Domestic abuse services in Dorset facing growing demand

Domestic abuse services in Dorset facing growing demand

Published by Maria Greenwood at 7:30am 12th September 2019. (Updated at 11:00am 12th September 2019)

Dorset Council looks set to commission a 'like for like' domestic abuse service - despite fears that more needs to be done.

Councillors heard that the process is being hampered by Brexit because new domestic violence legislation has been held up by the protracted delays in Westminster.

The county service is said to perform well with the range of help it offers, but faces a dilemma because any improvements tends to attract victims from neighbouring counties.

Domestic Abuse
There continues to be an increase in the number of people in Dorset reporting domestic abuse violence.

An outsourced contract for refuge accommodation and an outreach support service for those experiencing domestic violence will come to an end early next year with the service expected to be re-commissioned for two years.

Councillors on the Dorset Council People Scrutiny committee heard on Tuesday the process would result in a similar service to that currently being offered - although there continues to be an increase in the number of people reporting domestic abuse violent crimes.

A report said that the current system centres on crisis support although there is a growing argument for greater focus on prevention and early help.

'Delays'

It also acknowledges that there are delays because of demand and that while the service work for the majority there are some groups who are struggling, or choosing not to engage in local services - older people and those in rural areas among them.

It also acknowledges that children caught up in domestic violence are victims as well, yet the therapeutic support for them is limited and comes as an 'add on' rather than being at the core of the service.

people scrutiny
Councillors on the Dorset Council Scrutiny Committee.

Dorchester councillor Molly Rennie said there had been a massive increase in people suffering domestic violence which the council has responded to with new services - although most of these had been externally funded and would come to an end.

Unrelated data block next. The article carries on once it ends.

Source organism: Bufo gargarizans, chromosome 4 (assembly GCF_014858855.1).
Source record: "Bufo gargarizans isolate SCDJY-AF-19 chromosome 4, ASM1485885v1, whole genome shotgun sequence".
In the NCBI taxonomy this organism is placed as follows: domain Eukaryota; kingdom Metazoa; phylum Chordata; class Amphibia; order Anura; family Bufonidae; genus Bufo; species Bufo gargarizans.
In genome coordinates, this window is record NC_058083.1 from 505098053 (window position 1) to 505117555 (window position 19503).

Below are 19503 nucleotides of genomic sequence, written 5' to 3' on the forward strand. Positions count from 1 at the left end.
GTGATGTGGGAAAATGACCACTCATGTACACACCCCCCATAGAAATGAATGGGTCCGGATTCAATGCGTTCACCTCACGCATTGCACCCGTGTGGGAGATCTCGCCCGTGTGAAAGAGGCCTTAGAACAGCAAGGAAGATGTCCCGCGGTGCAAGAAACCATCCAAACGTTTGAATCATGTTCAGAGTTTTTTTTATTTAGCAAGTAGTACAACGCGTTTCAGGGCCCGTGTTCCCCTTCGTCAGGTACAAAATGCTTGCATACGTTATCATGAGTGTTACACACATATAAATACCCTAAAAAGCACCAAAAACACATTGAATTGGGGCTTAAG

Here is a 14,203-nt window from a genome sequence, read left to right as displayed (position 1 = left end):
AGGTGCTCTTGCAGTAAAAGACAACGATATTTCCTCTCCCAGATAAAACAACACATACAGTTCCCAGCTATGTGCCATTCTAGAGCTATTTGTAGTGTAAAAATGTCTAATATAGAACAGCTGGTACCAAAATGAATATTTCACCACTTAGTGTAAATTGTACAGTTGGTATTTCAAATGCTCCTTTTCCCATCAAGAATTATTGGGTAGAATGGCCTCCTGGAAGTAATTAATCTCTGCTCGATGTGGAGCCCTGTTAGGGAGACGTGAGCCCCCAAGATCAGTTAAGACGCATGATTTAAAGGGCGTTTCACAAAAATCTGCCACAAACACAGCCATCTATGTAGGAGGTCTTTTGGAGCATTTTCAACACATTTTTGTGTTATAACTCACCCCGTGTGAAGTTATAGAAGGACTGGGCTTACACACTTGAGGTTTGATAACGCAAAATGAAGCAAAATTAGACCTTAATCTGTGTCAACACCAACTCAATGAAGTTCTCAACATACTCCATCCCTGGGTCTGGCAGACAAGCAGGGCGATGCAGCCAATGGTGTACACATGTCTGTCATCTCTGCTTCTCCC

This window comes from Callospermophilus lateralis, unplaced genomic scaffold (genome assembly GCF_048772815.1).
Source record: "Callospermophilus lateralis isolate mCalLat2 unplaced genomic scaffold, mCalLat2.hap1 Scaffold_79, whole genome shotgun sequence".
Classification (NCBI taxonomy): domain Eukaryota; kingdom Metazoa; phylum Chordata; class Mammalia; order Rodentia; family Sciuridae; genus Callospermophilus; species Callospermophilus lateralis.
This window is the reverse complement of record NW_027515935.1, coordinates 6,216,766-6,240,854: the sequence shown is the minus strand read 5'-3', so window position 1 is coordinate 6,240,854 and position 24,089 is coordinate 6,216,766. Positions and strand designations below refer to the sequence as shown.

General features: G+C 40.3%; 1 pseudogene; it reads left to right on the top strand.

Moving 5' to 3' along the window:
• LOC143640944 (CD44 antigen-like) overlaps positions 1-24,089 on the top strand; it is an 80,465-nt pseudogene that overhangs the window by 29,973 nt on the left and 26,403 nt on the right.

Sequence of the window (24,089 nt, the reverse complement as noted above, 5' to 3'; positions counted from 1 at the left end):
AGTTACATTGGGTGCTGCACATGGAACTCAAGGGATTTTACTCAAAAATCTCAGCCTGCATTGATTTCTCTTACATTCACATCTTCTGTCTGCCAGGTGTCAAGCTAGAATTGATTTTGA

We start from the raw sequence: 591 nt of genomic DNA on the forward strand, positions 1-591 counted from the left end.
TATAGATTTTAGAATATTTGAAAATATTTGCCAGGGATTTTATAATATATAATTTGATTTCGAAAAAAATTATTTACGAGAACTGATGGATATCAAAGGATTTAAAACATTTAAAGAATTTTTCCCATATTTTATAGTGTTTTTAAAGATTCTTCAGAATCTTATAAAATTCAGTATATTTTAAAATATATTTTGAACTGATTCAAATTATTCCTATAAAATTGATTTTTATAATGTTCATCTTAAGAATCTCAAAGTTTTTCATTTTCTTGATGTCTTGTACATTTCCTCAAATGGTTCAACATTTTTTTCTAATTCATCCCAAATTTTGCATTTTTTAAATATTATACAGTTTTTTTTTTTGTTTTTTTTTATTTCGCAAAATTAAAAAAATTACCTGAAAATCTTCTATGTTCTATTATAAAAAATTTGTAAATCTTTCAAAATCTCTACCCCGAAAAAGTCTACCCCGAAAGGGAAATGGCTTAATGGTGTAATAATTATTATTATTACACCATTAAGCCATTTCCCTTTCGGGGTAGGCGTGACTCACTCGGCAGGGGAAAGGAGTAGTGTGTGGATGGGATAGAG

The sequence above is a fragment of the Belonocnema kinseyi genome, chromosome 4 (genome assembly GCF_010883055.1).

She said these included courses for children, a stalking clinic and some additional support for rural areas:

"The trouble is we are being asked to provide a like for like service when we really need more… we do know we don't reach some people and there are people still going to court without any support."

Weymouth Cllr Clare Sutton sought assurances that her area received proportionate services to the high levels of domestic violence reported - which she said was almost double everywhere else, per head of population.

She said she noted that there had been 183 refuge referrals, but only 81 refuge spaces available during the same period:

"Isn't this telling us that there is simply not enough spaces?"

"It's a new thought process which is needed, a whole system approach."

Assessment team officer Ian Grant said that work on the idea was underway, in collaboration with partners including public health, the police, probation and others, but he warned that it was a change which would not happen overnight.

He said a number of pilot projects had also been identified which would be tried including closer working with social landlords - a move which came about after statistics showed that most victims were registered with social landlords, yet very few referrals came from them.

A final decision on the re-commissioning is expected to be made by the Cabinet in October or November.

By Trevor Bevins, Local Democracy Reporter